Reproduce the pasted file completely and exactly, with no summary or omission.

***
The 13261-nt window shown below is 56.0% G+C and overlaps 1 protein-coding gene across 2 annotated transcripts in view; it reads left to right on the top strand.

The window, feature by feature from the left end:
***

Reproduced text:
The 13261-nt window shown below is 56.0% G+C and overlaps 1 protein-coding gene across 2 annotated transcripts in view; it reads left to right on the top strand.

The window, feature by feature from the left end: